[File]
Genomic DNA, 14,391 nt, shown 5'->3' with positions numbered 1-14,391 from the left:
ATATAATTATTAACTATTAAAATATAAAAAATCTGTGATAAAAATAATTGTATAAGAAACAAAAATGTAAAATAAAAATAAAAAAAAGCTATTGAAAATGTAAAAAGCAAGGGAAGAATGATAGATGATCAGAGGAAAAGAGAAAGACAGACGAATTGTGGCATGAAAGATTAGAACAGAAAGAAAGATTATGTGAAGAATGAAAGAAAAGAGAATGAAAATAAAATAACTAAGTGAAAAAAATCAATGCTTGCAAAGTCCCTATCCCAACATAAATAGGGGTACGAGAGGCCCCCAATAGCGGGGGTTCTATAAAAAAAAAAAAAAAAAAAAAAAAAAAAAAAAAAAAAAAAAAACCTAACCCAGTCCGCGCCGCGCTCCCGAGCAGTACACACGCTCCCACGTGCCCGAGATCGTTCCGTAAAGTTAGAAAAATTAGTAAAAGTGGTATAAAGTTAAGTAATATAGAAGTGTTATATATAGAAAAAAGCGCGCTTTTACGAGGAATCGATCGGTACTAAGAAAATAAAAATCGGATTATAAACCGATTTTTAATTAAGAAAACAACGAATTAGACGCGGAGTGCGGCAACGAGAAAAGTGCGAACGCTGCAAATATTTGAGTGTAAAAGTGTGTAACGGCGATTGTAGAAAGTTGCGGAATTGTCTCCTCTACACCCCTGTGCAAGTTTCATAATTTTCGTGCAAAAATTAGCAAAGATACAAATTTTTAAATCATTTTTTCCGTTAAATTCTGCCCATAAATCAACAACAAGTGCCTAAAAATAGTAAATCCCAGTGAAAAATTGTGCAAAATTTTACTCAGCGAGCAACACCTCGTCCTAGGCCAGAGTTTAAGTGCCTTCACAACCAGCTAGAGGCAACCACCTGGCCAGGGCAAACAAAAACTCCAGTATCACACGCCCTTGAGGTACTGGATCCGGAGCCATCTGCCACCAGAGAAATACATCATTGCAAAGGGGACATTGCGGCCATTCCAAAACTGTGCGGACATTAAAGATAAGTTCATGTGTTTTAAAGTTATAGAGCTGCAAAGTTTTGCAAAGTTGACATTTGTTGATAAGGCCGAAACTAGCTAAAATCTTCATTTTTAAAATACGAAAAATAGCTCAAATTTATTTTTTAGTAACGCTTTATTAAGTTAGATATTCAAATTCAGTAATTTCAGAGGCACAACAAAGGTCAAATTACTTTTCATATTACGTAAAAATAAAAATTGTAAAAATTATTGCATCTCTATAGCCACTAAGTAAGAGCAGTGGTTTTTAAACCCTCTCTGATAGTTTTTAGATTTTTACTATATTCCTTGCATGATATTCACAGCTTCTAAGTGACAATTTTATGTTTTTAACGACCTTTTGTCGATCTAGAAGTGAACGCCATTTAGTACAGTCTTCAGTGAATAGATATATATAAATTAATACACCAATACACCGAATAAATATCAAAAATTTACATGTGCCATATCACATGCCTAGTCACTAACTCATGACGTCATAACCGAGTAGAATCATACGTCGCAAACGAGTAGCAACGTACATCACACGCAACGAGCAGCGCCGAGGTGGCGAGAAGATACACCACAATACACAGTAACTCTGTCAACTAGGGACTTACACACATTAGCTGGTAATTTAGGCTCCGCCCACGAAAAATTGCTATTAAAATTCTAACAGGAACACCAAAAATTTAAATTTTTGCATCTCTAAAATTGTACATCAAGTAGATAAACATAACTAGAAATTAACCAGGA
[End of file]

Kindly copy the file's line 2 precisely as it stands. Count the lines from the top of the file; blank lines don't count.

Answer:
ATATAATTATTAACTATTAAAATATAAAAAATCTGTGATAAAAATAATTGTATAAGAAACAAAAATGTAAAATAAAAATAAAAAAAAGCTATTGAAAATGTAAAAAGCAAGGGAAGAATGATAGATGATCAGAGGAAAAGAGAAAGACAGACGAATTGTGGCATGAAAGATTAGAACAGAAAGAAAGATTATGTGAAGAATGAAAGAAAAGAGAATGAAAATAAAATAACTAAGTGAAAAAAATCAATGCTTGCAAAGTCCCTATCCCAACATAAATAGGGGTACGAGAGGCCCCCAATAGCGGGGGTTCTATAAAAAAAAAAAAAAAAAAAAAAAAAAAAAAAAAAAAAAAAAAACCTAACCCAGTCCGCGCCGCGCTCCCGAGCAGTACACACGCTCCCACGTGCCCGAGATCGTTCCGTAAAGTTAGAAAAATTAGTAAAAGTGGTATAAAGTTAAGTAATATAGAAGTGTTATATATAGAAAAAAGCGCGCTTTTACGAGGAATCGATCGGTACTAAGAAAATAAAAATCGGATTATAAACCGATTTTTAATTAAGAAAACAACGAATTAGACGCGGAGTGCGGCAACGAGAAAAGTGCGAACGCTGCAAATATTTGAGTGTAAAAGTGTGTAACGGCGATTGTAGAAAGTTGCGGAATTGTCTCCTCTACACCCCTGTGCAAGTTTCATAATTTTCGTGCAAAAATTAGCAAAGATACAAATTTTTAAATCATTTTTTCCGTTAAATTCTGCCCATAAATCAACAACAAGTGCCTAAAAATAGTAAATCCCAGTGAAAAATTGTGCAAAATTTTACTCAGCGAGCAACACCTCGTCCTAGGCCAGAGTTTAAGTGCCTTCACAACCAGCTAGAGGCAACCACCTGGCCAGGGCAAACAAAAACTCCAGTATCACACGCCCTTGAGGTACTGGATCCGGAGCCATCTGCCACCAGAGAAATACATCATTGCAAAGGGGACATTGCGGCCATTCCAAAACTGTGCGGACATTAAAGATAAGTTCATGTGTTTTAAAGTTATAGAGCTGCAAAGTTTTGCAAAGTTGACATTTGTTGATAAGGCCGAAACTAGCTAAAATCTTCATTTTTAAAATACGAAAAATAGCTCAAATTTATTTTTTAGTAACGCTTTATTAAGTTAGATATTCAAATTCAGTAATTTCAGAGGCACAACAAAGGTCAAATTACTTTTCATATTACGTAAAAATAAAAATTGTAAAAATTATTGCATCTCTATAGCCACTAAGTAAGAGCAGTGGTTTTTAAACCCTCTCTGATAGTTTTTAGATTTTTACTATATTCCTTGCATGATATTCACAGCTTCTAAGTGACAATTTTATGTTTTTAACGACCTTTTGTCGATCTAGAAGTGAACGCCATTTAGTACAGTCTTCAGTGAATAGATATATATAAATTAATACACCAATACACCGAATAAATATCAAAAATTTACATGTGCCATATCACATGCCTAGTCACTAACTCATGACGTCATAACCGAGTAGAATCATACGTCGCAAACGAGTAGCAACGTACATCACACGCAACGAGCAGCGCCGAGGTGGCGAGAAGATACACCACAATACACAGTAACTCTGTCAACTAGGGACTTACACACATTAGCTGGTAATTTAGGCTCCGCCCACGAAAAATTGCTATTAAAATTCTAACAGGAACACCAAAAATTTAAATTTTTGCATCTCTAAAATTGTACATCAAGTAGATAAACATAACTAGAAATTAACCAGGA